TLT: Do participants need to take all the modules or can they pick and choose?
MF: They do not need to take all the modules; they can take any single course they would like. However, we do have a SFI Certificate Program. You can earn a bronze certificate by completing School Food 101 and any other two courses of your choice; for a sliver certificate, you need to complete School Food 101 and any other four courses of your choice; and lastly, for the gold certificate you need to complete all eight courses.
TLT: In the section on School Food Finance (or elsewhere) do you address how schools might get outside funding to bolster their programs?
MF: In our School Food Finance course, we address how schools might use grants and fundraising to bolster their programs while transitioning to a healthier school food operation. We also address how to secure sponsorships from local businesses and vendors to market your school food program in the community in our Marketing and Lunchroom Education course. In both courses, Chef Ann shares specific tactics and examples from her own experience of how schools can start fundraising for their school food programs. There are so many grants out there and so many opportunities for additional funding, so we want to make sure schools know how to tap into those resources.
TLT: Do you think different regions of the country will engage more with the School Food Institute than others?
MF: I think that is yet to be seen. If we followed the stats of our grant programs, we would have to say that California would engage most. Even though we have grantees in every state, California is by far our biggest grant state. Therefore, we know that school food reform is has taken hold in California. We also know that state-based health foundations will play a large role in access. For instance, the Colorado Health Foundation has funded scholarships for all Colorado food service employees to take these courses for free. We know there are other state wellness foundations that have made significant change in their state’s school food and childhood wellness initiatives.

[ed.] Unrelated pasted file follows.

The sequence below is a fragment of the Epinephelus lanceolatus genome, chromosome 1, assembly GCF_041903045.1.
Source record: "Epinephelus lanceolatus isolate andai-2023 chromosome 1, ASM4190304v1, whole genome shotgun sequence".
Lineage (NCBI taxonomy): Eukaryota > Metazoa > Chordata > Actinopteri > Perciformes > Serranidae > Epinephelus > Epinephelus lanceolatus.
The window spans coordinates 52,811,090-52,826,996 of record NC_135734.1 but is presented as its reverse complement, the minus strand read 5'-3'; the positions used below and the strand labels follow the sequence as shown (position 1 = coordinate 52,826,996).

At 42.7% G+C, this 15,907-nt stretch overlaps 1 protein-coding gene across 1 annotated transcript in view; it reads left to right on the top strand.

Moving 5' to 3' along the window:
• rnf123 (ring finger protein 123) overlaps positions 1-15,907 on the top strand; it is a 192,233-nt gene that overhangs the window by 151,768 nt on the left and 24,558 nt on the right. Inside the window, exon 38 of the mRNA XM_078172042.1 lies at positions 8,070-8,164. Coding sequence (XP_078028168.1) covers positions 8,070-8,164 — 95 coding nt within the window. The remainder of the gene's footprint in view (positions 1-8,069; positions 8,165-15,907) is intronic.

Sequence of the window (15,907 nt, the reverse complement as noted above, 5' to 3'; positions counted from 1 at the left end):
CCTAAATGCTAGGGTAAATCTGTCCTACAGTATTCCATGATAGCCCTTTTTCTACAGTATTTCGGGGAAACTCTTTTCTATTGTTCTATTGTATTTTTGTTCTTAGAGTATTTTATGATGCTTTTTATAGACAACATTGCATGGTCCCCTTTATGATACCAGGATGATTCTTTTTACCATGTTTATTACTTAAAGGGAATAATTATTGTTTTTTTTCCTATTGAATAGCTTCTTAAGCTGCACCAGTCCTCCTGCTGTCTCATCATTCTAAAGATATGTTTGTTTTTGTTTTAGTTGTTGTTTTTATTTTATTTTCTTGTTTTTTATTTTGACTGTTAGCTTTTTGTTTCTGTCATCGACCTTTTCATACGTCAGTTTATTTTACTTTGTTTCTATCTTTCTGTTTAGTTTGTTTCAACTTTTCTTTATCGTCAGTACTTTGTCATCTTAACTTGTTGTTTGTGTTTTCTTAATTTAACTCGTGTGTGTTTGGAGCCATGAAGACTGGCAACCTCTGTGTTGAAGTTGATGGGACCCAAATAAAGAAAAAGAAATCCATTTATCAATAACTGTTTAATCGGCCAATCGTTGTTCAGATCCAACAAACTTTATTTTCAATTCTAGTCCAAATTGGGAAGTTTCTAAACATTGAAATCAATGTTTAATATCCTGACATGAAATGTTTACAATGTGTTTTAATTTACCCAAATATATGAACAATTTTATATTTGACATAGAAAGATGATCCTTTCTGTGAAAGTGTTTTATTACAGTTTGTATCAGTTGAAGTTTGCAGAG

TLT: What do you hope participants will come away with after completing the courses?
MF: We think that folks will be taking these courses for different reasons depending on their role in school food or advocacy. For food service leadership (directors, managers, team leaders) we hope that these courses enable them to see the operational pathway to a healthier, fresh, ingredient-based, cook from scratch program. We also hope it provides them the added learning and support they need to incorporate the tools that we present, like the meals per labor hour spread sheet, or the salad bar assessment worksheet. For more entry level food service employees we hope that these courses inspire them and help them understand the possibilities in school food. For advocates we hope these courses provide them with the landscape of school food and what school food teams are up against – we hope they gain the knowledge they need to have constructive conversations with their districts.
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Many thanks to Mara Fleishman for coming by The Lunch Tray to tell us more about the School Food Institute. For more information about the program, or to enroll, visit this link.